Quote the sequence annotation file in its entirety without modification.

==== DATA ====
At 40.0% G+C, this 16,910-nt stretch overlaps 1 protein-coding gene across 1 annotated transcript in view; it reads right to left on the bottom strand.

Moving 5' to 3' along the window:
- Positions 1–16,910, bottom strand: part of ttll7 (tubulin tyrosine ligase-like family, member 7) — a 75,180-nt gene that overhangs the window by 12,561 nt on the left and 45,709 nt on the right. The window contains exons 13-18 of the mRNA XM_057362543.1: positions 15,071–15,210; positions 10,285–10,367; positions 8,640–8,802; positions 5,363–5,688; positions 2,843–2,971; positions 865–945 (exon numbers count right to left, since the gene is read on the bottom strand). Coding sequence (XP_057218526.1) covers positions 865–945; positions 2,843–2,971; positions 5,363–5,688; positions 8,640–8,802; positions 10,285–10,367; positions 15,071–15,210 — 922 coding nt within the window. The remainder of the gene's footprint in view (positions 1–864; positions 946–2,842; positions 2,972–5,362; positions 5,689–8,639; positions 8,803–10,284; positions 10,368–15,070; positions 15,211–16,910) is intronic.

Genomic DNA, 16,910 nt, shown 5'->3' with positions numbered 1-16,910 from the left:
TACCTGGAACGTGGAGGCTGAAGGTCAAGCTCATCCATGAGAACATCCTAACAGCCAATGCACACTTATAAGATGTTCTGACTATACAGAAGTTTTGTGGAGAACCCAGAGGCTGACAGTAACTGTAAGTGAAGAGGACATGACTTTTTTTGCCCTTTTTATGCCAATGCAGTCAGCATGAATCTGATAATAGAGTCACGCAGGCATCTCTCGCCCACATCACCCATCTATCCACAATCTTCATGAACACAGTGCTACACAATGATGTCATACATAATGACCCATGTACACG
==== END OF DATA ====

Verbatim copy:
At 40.0% G+C, this 16,910-nt stretch overlaps 1 protein-coding gene across 1 annotated transcript in view; it reads right to left on the bottom strand.

Moving 5' to 3' along the window:
- Positions 1–16,910, bottom strand: part of ttll7 (tubulin tyrosine ligase-like family, member 7) — a 75,180-nt gene that overhangs the window by 12,561 nt on the left and 45,709 nt on the right. The window contains exons 13-18 of the mRNA XM_057362543.1: positions 15,071–15,210; positions 10,285–10,367; positions 8,640–8,802; positions 5,363–5,688; positions 2,843–2,971; positions 865–945 (exon numbers count right to left, since the gene is read on the bottom strand). Coding sequence (XP_057218526.1) covers positions 865–945; positions 2,843–2,971; positions 5,363–5,688; positions 8,640–8,802; positions 10,285–10,367; positions 15,071–15,210 — 922 coding nt within the window. The remainder of the gene's footprint in view (positions 1–864; positions 946–2,842; positions 2,972–5,362; positions 5,689–8,639; positions 8,803–10,284; positions 10,368–15,070; positions 15,211–16,910) is intronic.

Genomic DNA, 16,910 nt, shown 5'->3' with positions numbered 1-16,910 from the left:
TACCTGGAACGTGGAGGCTGAAGGTCAAGCTCATCCATGAGAACATCCTAACAGCCAATGCACACTTATAAGATGTTCTGACTATACAGAAGTTTTGTGGAGAACCCAGAGGCTGACAGTAACTGTAAGTGAAGAGGACATGACTTTTTTTGCCCTTTTTATGCCAATGCAGTCAGCATGAATCTGATAATAGAGTCACGCAGGCATCTCTCGCCCACATCACCCATCTATCCACAATCTTCATGAACACAGTGCTACACAATGATGTCATACATAATGACCCATGTACACG